Product Review: VRV

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Product Review: VRV (With Bonus Review!)

VRV caters to everything “geek”, offering a tent for various streaming services to gather under. Whether it’s worth ticket price to see the show will depend greatly on you.

Right now, the trend in streaming is service fragmentation. Disney left Netflix to make their own service. Cable broadcasters like CBS are offering exclusive apps rather than go through Hulu. Quite frankly, it sucks. The constant specter of Net Neutrality ending has providers eagerly gearing up to slice their products into small chunks so that they can charge you individually for them. It is interesting then that VRV is doing the opposite: it is gathering smaller streaming services together, and offering their products at a bundled price.

The Specs

VRVVRV is streaming service aggregator created by the Ellation group. They are accessible by their website; they also offer apps for Roku, Xbox, Playstation, Android, and iOS. I’ve tested the service on Xbox, Android, and Windows web browsers. It worked well on everything except Microsoft Edge, where it had issues loading video every once in awhile.

The interface for all three platforms was clean and easy to navigate. Going from one channel it another is easy, and there is a uniformity of layout for all of them. You can even search all of the channels from the homepage. The only knock is that browsing content is channel by channel, but all the rest of the design decisions mitigate that minor point.

The Cost

The individual prices for each of the streaming services partnered with VRV vary wildly. Crunchyroll is $6.95/month, while Rooster Teeth is $4.99. Thankfully you can cut out all that silliness by subscribing to their Combo Pack, which allows you access to all their content for $9.95/month. The Combo Pack does have a 30 day trial period, so you can check it out before you commit.

The Selections

As an umbrella service, VRV offers a decent variety of niche fare. Some of the more notable providers we’ve covered in other product reviews. A brief rundown of the channels at VRV are:

  • Crunchyroll: Japanese Anime, usually subtitled. A great source for Korean live action as well.
  • Funimation: Japanese Anime, often simulcast with their Japanese broadcast; they also have some Japanese live action movies.
  • Rooster Teeth: Nerd culture including animated shorts, interviews, news, and comedy.
  • Cartoon Hangover: Eclectic animated series, often a mix of cute and crude.
  • Mondo: Animated series from outside of the US and Japan.
  • Shudder: Horror films and series.
  • Tested: A Tech and Engineering focused provider: Think Top Gear meets Myth Busters.
  • Geek and Sundry: Gaming of all kinds, from table top to Dungeons and Dragons.
  • Nerdist: Explainers and How To videos as well as discussion on issues ranging from Comic Books to Movie Visual Effects.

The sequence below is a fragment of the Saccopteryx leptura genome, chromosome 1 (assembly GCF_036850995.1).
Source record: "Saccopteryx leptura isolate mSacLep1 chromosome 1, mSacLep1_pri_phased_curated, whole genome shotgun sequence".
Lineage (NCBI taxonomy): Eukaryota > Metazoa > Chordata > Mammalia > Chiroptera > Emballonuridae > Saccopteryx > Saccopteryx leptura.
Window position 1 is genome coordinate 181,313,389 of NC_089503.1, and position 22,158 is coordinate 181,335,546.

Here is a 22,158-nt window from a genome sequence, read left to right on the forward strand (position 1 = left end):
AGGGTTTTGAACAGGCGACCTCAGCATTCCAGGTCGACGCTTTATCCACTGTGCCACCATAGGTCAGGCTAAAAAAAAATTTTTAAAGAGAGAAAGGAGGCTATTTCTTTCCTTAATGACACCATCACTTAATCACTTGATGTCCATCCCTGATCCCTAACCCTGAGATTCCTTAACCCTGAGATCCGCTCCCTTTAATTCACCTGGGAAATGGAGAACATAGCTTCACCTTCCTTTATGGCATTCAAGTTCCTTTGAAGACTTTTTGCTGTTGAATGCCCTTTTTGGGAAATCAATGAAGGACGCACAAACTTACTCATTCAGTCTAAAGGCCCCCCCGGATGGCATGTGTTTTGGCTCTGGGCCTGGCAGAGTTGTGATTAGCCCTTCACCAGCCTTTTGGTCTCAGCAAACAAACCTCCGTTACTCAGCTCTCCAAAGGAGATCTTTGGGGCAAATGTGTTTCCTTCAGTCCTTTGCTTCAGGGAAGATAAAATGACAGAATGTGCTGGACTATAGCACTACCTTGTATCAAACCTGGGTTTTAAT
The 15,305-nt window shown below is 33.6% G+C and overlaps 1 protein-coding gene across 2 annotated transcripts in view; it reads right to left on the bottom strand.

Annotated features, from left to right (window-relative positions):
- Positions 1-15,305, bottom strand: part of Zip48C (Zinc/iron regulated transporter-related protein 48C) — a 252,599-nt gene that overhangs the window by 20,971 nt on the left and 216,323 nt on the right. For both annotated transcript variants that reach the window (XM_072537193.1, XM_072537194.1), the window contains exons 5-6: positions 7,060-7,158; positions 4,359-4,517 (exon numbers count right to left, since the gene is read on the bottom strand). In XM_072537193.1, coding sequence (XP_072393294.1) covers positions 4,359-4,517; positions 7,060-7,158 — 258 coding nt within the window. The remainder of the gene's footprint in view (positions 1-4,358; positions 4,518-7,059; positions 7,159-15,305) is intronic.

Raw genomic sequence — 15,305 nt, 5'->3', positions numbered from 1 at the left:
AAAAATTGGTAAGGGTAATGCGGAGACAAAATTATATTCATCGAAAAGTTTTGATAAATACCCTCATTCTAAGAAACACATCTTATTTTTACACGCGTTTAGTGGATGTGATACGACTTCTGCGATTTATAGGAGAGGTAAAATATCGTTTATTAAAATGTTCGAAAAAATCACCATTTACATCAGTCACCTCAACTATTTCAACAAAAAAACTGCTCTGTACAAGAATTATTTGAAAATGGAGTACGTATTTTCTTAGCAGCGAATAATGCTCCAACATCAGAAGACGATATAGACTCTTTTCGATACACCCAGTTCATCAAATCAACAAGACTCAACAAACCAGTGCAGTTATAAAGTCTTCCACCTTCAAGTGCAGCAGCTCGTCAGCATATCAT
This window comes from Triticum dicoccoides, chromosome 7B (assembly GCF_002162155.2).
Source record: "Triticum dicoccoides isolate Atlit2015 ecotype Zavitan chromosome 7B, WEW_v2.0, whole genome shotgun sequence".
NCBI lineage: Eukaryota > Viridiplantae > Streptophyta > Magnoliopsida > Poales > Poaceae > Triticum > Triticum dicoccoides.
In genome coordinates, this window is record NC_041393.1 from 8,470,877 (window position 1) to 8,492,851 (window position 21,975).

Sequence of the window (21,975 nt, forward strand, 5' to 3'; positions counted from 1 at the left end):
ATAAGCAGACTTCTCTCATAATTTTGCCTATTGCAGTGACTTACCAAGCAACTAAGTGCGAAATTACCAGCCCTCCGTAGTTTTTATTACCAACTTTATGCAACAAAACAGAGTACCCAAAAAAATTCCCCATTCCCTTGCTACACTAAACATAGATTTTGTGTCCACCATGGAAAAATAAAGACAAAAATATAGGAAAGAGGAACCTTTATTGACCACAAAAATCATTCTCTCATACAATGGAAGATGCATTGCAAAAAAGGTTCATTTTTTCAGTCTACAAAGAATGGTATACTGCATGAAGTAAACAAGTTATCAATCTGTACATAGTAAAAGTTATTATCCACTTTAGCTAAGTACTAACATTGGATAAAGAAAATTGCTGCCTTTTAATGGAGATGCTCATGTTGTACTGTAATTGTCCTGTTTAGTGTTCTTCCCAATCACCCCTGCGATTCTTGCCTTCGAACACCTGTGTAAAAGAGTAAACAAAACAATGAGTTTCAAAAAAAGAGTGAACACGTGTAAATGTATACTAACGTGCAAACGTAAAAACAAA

• MUBI: Niche Cinema as well as Festival films.
  • CuriosityStream: Documentaries on STEM topics as well as history.
  • VRV Select: In house exclusives, from movies to series.

While we’ve checked out content from providers that partner with VRV, I wanted to check out some of their exclusive content, so I queued up an epside of Harmon Quest.

Harmon Quest: Episode 1, Season 1

HarmonQuestHarmon Quest is a live broadcast of a Dungeons and Dragons session interspersed with animated representations of the events being played out. Dan Harmon and his friends are the actors, with a different celebrity guest joining in each episode.

For the inaugural episode, Paul F. Tompkins of Mr. Show fame joined the motley crew. The comedic aspects of D&D played semi-seriously is certainly there, but the noticeable breaks in the action to ask the Dungeon Master questions kind of hampered the fun. The animation is funny, and is reminiscent of comedies like Bojack Horsemen or Big Mouth. I was entertained and intrigued, but couldn’t quite tell if I liked the constant fourth wall breaking.

The Verdict

VRV is an odd duck, so it might not seem to be your cup of tea at first blush. The content covers a lot of ground, from serious to seriously weird. Also of note is that some content is available free elsewhere. I watch the Nerdist show Because Science all the time… because it’s free on YouTube!

That being said, I like the concept and the execution of this product. If you already subscribe to one of the services, ponying up a few bucks more to get all of them is a strong value. The upside with VRV is fairly large as well. There is a lot of things to explore, and they seem to be adding partners all the time. When I first found VRV, I’m nearly certain MUBI and CuriosityStream weren’t under their umbrella.

With all the slicing and dicing of content these days, it’s refreshing to see someone trying to ADD value to their service in the streaming market. I’d recommend kicking the tires on VRV, if even just for the trial period.

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